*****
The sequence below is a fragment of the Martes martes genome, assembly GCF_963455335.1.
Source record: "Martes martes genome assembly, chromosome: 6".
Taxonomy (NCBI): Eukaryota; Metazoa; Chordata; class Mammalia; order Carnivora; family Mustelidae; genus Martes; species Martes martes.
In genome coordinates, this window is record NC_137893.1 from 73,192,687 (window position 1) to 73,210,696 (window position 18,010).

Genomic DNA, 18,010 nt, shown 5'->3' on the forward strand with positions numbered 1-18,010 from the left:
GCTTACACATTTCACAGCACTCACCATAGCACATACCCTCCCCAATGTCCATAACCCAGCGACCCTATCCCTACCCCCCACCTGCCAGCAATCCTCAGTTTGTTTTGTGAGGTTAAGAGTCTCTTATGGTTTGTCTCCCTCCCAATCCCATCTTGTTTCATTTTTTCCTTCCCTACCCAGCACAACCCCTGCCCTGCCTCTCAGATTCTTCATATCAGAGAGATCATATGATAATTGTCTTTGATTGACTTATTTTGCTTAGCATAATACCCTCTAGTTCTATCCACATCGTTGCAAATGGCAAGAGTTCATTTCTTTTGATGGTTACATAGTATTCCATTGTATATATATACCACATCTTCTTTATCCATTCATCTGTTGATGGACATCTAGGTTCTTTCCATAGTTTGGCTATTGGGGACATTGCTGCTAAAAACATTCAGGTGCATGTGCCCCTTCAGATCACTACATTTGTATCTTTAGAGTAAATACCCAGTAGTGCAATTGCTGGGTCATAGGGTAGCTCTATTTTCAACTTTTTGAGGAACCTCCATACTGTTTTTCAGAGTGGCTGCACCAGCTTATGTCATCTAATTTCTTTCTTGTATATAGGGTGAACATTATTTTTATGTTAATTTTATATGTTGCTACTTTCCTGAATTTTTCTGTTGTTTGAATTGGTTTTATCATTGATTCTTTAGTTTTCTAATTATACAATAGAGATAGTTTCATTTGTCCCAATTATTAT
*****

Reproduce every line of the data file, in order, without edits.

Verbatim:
The sequence below is a fragment of the Martes martes genome, assembly GCF_963455335.1.
Source record: "Martes martes genome assembly, chromosome: 6".
Taxonomy (NCBI): Eukaryota; Metazoa; Chordata; class Mammalia; order Carnivora; family Mustelidae; genus Martes; species Martes martes.
In genome coordinates, this window is record NC_137893.1 from 73,192,687 (window position 1) to 73,210,696 (window position 18,010).

Genomic DNA, 18,010 nt, shown 5'->3' on the forward strand with positions numbered 1-18,010 from the left:
GCTTACACATTTCACAGCACTCACCATAGCACATACCCTCCCCAATGTCCATAACCCAGCGACCCTATCCCTACCCCCCACCTGCCAGCAATCCTCAGTTTGTTTTGTGAGGTTAAGAGTCTCTTATGGTTTGTCTCCCTCCCAATCCCATCTTGTTTCATTTTTTCCTTCCCTACCCAGCACAACCCCTGCCCTGCCTCTCAGATTCTTCATATCAGAGAGATCATATGATAATTGTCTTTGATTGACTTATTTTGCTTAGCATAATACCCTCTAGTTCTATCCACATCGTTGCAAATGGCAAGAGTTCATTTCTTTTGATGGTTACATAGTATTCCATTGTATATATATACCACATCTTCTTTATCCATTCATCTGTTGATGGACATCTAGGTTCTTTCCATAGTTTGGCTATTGGGGACATTGCTGCTAAAAACATTCAGGTGCATGTGCCCCTTCAGATCACTACATTTGTATCTTTAGAGTAAATACCCAGTAGTGCAATTGCTGGGTCATAGGGTAGCTCTATTTTCAACTTTTTGAGGAACCTCCATACTGTTTTTCAGAGTGGCTGCACCAGCTTATGTCATCTAATTTCTTTCTTGTATATAGGGTGAACATTATTTTTATGTTAATTTTATATGTTGCTACTTTCCTGAATTTTTCTGTTGTTTGAATTGGTTTTATCATTGATTCTTTAGTTTTCTAATTATACAATAGAGATAGTTTCATTTGTCCCAATTATTAT